Federal judge denies state’s request for stay on gay marriage

SALT LAKE CITY — A federal appeals court in Denver is now considering whether to halt same-sex marriages from being performed in Utah, after a judge here denied the state’s request to stop them.

At a hearing this morning in U.S. District Court, Judge Robert Shelby denied a motion to stay the marriages, pending an appeal to the 10th U.S. Circuit Court of Appeals. Shelby questioned why the state did not bring a motion to stay earlier, like others have in advance of similar rulings.

“It was the Friday before Christmas,” Phil Lott, an assistant Utah Attorney General, told the judge, saying they did not have notice the ruling was coming down.

Lott said the decision has created “chaos,” with same-sex couples rushing to their county clerk’s offices to be married.

“There’s great irony in Utah being compelled by the federal government to adopt a definition of  marriage as one man and woman,” Lott told the judge. “Now, the government seeks to adopt a different definition.”

Lott said allowing the same-sex marriages to continue would cause “irreparable harm” to the state and create further confusion if those marriages were invalidated.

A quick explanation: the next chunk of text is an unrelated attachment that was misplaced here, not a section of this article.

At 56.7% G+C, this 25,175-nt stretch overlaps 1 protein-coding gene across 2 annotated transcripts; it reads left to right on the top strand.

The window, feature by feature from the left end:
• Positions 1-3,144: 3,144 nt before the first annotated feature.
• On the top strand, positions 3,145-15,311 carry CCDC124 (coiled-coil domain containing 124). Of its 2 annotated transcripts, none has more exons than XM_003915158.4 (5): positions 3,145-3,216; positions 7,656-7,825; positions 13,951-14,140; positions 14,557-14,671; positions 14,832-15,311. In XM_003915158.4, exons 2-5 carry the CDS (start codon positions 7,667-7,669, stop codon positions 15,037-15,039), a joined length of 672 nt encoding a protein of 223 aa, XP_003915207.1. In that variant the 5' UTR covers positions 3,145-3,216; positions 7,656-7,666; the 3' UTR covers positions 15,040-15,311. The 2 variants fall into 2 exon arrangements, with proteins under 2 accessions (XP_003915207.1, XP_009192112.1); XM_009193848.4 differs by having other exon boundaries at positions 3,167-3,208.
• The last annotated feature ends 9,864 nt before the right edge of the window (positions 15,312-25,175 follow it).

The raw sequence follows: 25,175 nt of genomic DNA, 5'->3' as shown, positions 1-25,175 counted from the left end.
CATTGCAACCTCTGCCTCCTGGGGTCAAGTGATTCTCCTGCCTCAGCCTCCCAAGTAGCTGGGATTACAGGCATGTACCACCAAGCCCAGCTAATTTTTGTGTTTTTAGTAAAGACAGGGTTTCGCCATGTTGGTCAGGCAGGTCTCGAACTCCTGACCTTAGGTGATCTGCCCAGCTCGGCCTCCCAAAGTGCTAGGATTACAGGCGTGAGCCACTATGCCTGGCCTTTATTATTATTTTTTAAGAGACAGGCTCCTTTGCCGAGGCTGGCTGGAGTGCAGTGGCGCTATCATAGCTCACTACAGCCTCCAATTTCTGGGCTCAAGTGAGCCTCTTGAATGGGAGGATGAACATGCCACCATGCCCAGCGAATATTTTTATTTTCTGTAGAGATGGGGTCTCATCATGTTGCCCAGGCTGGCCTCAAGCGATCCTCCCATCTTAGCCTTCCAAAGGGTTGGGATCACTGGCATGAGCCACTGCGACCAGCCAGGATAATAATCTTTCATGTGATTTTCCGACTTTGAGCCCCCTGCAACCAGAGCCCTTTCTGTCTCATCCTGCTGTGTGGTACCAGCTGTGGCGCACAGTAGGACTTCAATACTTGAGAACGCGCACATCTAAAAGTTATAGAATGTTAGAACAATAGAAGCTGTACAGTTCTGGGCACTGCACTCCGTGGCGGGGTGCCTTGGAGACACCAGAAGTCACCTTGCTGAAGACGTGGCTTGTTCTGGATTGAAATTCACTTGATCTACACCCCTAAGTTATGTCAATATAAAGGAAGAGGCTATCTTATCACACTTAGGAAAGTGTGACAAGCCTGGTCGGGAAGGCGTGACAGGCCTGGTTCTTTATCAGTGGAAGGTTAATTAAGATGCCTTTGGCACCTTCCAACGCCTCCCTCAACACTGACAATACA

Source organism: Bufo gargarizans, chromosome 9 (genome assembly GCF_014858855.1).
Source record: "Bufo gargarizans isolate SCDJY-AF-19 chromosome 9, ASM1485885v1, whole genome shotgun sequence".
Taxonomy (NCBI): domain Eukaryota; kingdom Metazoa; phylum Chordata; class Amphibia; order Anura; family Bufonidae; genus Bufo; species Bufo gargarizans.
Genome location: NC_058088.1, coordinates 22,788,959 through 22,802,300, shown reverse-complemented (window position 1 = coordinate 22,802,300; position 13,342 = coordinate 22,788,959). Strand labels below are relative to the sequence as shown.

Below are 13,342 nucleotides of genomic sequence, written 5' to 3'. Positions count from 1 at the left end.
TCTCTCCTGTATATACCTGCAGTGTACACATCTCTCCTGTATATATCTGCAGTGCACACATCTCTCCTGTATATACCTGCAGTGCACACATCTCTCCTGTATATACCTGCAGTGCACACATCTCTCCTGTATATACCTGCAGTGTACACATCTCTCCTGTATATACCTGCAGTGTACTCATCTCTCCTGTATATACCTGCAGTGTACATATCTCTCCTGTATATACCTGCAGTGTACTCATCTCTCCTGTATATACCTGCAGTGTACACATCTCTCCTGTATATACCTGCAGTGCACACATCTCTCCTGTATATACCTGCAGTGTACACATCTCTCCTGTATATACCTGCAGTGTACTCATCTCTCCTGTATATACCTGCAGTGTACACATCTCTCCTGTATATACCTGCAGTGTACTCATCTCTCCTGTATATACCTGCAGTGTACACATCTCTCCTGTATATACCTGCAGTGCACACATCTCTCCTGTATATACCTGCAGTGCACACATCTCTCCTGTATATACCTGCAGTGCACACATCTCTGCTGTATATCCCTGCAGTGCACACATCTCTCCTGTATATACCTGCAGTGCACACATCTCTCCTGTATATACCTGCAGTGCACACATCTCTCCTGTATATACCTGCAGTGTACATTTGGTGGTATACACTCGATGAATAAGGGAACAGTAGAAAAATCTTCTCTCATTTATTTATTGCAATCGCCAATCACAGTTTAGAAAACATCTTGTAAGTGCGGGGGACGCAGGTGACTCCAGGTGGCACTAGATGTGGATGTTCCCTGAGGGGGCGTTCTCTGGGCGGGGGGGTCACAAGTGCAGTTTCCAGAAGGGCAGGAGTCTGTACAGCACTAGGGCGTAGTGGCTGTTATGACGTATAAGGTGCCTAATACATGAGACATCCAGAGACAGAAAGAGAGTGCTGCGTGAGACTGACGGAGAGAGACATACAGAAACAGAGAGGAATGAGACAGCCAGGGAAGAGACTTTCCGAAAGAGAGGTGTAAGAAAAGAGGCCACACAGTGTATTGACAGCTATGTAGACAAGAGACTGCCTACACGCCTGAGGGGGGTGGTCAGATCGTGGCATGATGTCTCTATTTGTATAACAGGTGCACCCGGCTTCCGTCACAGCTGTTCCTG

“Is there also irreparable harm when citizens are denied constitutional rights?” Judge Shelby asked.

Peggy Tomsic, an attorney for the couples who sued Utah to overturn Amendment 3, said the state was trying to re-argue what it had already lost when the judge declared it unconstitutional.

“A court requires more than a simple re-argument,” she told the judge.

Shelby agreed, denying the state’s motion to halt the marriages. In making his ruling, Shelby also admonished county clerks to start issuing licenses to same-sex couples, or they would be breaking the law.

“To the extent it’s not clear from the court’s ruling, my intent was to find that the laws of Utah that operate to deny same-sex couples the right to marry — operate in violation of due process,” he said.

On Friday, Shelby ruled that Utah’s Amendment 3 — defining marriage as between one man and one woman — was unconstitutional. The first same-sex marriages were performed within an hour of the ruling coming down, Darcy Goddard, an attorney for the Salt Lake County District Attorney’s Office, told the judge in court.

In court, Tomsic accused Governor Gary Herbert of creating confusion for the clerks by sending a letter over the weekend, urging them to seek advice from their county attorneys and county commissions before proceeding.

Outside of court, Lott refused to tell FOX 13 if the attorney general’s office would instruct county clerks to issue licenses.

Within minutes of Judge Shelby’s ruling, the Utah Attorney General’s Office filed a motion to stay the marriages within the 10th Circuit Court of Appeals. Two previous attempts had been denied by the appeals court, which said the state failed to follow proper procedures.

Judges Holmes and Bacharach with the 10th Circuit Court of Appeals ordered lawyers for the gay couples suing to overturn Amendment 3 to have a response to the state’s request by 5 p.m.

Their ruling on whether to grant or deny a stay could then come at any time.

Poll: Should same-sex marriages continue in Utah?

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